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The Woman with the Golden Gun

[ by Charles Cameron — James Bond in the Sun Myung-Moon universe? ]

As you know, I’m interested in the intersection of religion and violence, and there can hardly be a more emphatic example of that intersection than a religious ceremonial for the blessing of guns — complete with the personnel of an offshoot of messiah the Rev. Sun Myung-Moon‘s Unification Church (upper image, below, worshipper with crown of bullets):

— and their queenly leader Rev. Yeon Ah Lee-Moon (lower image, above) complete with her weapon of gold.


Ah, guns of gold.

I would love to know the symbolic meaning of a crown of bullets — compare Christ’s crown of thorns — but the symbolism of gold…

Gold corresponds in alchemical symbology to the sun, and silver to the moon, making the original Unification messiah Sun Myung-Moon‘s name a sweet alchemical conjunction of sun and moon, albeit in transcription from the Korean in which the names would no doubt have entirely different valences from their English versions.

Forget the Moon, then — golden weapons are, in a sense the Aztecs might have appreciated, weapons of the sun, and adornments of sunly male royalty.


Consider in this light the golden weapon of cartel boss Ramiro Pozos Gonzalez (upper image, below):

— far outshining Scaramanga‘s golden gun from the James Bond movie The Man with the Golden Gun — (lower image, above, by mrgarethm under CC © Gareth Milner)..


Gold, oh dear, is also the symbolic essence of wealth-as-power, ie for practical cases, money, cash, dosh — and as such, that substance the desire for which is, famously, scripturally, the root of all evil.

Golden guns, in this sense, are desirable precisely in inverse relationship to their owner’s desire for good.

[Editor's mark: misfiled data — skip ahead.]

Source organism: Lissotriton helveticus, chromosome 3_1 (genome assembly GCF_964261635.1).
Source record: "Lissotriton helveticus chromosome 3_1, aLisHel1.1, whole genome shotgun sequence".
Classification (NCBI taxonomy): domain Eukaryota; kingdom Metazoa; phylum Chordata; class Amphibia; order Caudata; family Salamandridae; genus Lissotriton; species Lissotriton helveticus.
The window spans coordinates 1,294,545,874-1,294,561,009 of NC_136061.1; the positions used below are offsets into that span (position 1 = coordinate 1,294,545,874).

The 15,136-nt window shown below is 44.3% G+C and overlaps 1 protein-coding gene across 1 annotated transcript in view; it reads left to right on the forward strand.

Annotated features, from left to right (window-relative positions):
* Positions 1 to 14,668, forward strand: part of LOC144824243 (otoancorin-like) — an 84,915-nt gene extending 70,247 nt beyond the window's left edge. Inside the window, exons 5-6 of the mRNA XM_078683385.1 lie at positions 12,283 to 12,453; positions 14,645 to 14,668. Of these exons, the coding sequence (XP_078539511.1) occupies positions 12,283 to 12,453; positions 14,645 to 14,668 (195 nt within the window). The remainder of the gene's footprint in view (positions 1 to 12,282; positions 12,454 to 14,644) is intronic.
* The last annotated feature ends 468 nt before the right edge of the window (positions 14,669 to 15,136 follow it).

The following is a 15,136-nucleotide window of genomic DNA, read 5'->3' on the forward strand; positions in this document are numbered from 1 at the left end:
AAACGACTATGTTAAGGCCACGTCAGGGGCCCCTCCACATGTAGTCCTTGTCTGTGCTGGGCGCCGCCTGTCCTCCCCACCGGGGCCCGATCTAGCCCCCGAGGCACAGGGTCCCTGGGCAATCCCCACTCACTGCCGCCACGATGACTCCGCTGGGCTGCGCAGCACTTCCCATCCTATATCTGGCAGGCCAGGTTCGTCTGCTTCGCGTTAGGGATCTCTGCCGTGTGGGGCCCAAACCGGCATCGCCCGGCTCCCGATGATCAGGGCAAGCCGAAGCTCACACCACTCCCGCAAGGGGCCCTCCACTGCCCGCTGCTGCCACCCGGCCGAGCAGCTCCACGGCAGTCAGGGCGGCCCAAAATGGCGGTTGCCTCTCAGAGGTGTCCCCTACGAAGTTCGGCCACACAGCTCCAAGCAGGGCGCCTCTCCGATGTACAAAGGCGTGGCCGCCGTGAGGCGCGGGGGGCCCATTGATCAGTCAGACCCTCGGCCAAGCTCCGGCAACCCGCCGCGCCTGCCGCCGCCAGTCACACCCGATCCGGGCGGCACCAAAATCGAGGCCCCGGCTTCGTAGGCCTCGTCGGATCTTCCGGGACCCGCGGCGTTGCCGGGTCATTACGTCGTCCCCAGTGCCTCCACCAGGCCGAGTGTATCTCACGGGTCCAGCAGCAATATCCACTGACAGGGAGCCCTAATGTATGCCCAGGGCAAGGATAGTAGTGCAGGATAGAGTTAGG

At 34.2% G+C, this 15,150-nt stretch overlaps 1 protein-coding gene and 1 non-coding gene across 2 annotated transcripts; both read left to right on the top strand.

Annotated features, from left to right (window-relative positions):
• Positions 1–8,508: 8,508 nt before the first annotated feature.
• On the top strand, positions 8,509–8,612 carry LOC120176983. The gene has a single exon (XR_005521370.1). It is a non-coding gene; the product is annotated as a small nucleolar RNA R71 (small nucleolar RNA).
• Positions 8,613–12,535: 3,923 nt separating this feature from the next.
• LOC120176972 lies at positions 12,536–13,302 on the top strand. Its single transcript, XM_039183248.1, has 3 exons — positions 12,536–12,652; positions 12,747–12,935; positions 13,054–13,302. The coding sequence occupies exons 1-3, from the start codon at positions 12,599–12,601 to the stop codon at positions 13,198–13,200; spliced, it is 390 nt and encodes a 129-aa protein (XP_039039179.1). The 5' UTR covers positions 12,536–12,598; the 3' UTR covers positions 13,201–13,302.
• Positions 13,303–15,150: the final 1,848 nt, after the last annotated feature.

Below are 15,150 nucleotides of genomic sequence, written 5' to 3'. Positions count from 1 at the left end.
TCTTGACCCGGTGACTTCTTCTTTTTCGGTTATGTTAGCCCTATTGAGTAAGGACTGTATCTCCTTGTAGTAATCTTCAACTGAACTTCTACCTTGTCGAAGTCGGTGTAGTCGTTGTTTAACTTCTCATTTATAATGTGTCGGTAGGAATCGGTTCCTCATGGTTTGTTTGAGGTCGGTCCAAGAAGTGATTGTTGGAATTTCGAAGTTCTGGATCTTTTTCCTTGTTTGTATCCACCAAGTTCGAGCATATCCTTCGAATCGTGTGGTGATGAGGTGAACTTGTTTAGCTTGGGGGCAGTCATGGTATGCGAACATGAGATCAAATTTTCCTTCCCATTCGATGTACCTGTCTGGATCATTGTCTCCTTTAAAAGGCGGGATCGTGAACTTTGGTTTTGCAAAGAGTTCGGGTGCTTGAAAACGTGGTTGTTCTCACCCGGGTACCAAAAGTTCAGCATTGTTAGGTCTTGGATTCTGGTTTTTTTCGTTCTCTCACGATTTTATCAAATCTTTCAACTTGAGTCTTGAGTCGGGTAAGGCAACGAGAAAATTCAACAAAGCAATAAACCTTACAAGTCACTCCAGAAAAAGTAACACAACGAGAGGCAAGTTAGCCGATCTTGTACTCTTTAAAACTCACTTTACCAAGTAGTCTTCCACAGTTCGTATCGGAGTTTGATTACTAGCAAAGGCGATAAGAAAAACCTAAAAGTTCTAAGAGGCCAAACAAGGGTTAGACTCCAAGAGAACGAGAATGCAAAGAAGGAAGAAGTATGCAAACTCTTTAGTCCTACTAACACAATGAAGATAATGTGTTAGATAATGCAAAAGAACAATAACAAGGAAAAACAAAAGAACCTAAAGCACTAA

Caveat emptor!



  • BBC, In pictures: US gun-blessing ceremony
  • Mail, Gold plated AK-47 confiscated during arrest of Mexican cartel leader
  • International Spy Museum, Golden Gun
  • 4 Responses to “The Woman with the Golden Gun”

    1. AnaBeth Says:

      Wow! I was unaware of the gun ceremony. They have a very interesting philosophy, don’t they? I’m interested how it is they believe the “Rod of Iron” is given to them to protect themselves, as this doesn’t appear to be the message of related scripture? On that note, I found a “pulpit commentary” on the verse in Revelation (http://biblehub.com/revelation/2-27.htm) that takes the apparent meaning of the words and softens them into a very optimistic and gentle interpretation. I see this often in commentary on scripture, and in fact remember it from sermons in church. I’ll keep gnawing on that one.

    2. Charles Cameron Says:

      When rulers have a metal rod it’s generally a sceptre, isn’t it?

    3. AnaBeth Says:

      Indeed. The metaphor here (in the ceremony) seems grotesquely twisted, but it makes a certain sense from a perspective that I’m quite uncomfortable pursuing at the moment…

    4. Charles Cameron Says:

      I won’t peer or push, I promise.

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